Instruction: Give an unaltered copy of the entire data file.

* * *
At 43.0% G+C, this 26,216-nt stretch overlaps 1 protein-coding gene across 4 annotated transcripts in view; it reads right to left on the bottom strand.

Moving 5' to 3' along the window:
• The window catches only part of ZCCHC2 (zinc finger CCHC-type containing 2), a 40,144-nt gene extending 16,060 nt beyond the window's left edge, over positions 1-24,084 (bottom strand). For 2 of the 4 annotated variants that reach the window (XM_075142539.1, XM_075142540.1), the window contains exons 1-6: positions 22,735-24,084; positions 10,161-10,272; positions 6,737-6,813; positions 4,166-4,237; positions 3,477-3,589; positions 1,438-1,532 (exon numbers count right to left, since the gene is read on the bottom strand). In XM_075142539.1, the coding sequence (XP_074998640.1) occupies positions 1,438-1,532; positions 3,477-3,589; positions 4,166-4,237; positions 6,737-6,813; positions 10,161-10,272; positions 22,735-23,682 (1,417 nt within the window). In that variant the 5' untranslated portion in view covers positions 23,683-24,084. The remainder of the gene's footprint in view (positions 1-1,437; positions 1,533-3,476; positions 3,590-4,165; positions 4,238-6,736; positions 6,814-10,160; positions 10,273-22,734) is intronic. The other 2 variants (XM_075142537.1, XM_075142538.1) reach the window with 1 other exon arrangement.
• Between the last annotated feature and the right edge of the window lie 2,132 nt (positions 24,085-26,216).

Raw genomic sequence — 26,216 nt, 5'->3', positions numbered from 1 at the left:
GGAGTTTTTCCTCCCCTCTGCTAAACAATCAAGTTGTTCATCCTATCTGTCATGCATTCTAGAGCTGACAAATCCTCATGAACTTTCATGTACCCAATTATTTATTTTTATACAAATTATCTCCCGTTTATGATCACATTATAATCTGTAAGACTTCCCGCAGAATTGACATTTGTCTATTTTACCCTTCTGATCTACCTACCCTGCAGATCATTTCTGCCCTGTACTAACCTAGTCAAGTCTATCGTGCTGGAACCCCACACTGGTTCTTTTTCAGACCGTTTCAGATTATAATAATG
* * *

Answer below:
At 43.0% G+C, this 26,216-nt stretch overlaps 1 protein-coding gene across 4 annotated transcripts in view; it reads right to left on the bottom strand.

Moving 5' to 3' along the window:
• The window catches only part of ZCCHC2 (zinc finger CCHC-type containing 2), a 40,144-nt gene extending 16,060 nt beyond the window's left edge, over positions 1-24,084 (bottom strand). For 2 of the 4 annotated variants that reach the window (XM_075142539.1, XM_075142540.1), the window contains exons 1-6: positions 22,735-24,084; positions 10,161-10,272; positions 6,737-6,813; positions 4,166-4,237; positions 3,477-3,589; positions 1,438-1,532 (exon numbers count right to left, since the gene is read on the bottom strand). In XM_075142539.1, the coding sequence (XP_074998640.1) occupies positions 1,438-1,532; positions 3,477-3,589; positions 4,166-4,237; positions 6,737-6,813; positions 10,161-10,272; positions 22,735-23,682 (1,417 nt within the window). In that variant the 5' untranslated portion in view covers positions 23,683-24,084. The remainder of the gene's footprint in view (positions 1-1,437; positions 1,533-3,476; positions 3,590-4,165; positions 4,238-6,736; positions 6,814-10,160; positions 10,273-22,734) is intronic. The other 2 variants (XM_075142537.1, XM_075142538.1) reach the window with 1 other exon arrangement.
• Between the last annotated feature and the right edge of the window lie 2,132 nt (positions 24,085-26,216).

Raw genomic sequence — 26,216 nt, 5'->3', positions numbered from 1 at the left:
GGAGTTTTTCCTCCCCTCTGCTAAACAATCAAGTTGTTCATCCTATCTGTCATGCATTCTAGAGCTGACAAATCCTCATGAACTTTCATGTACCCAATTATTTATTTTTATACAAATTATCTCCCGTTTATGATCACATTATAATCTGTAAGACTTCCCGCAGAATTGACATTTGTCTATTTTACCCTTCTGATCTACCTACCCTGCAGATCATTTCTGCCCTGTACTAACCTAGTCAAGTCTATCGTGCTGGAACCCCACACTGGTTCTTTTTCAGACCGTTTCAGATTATAATAATG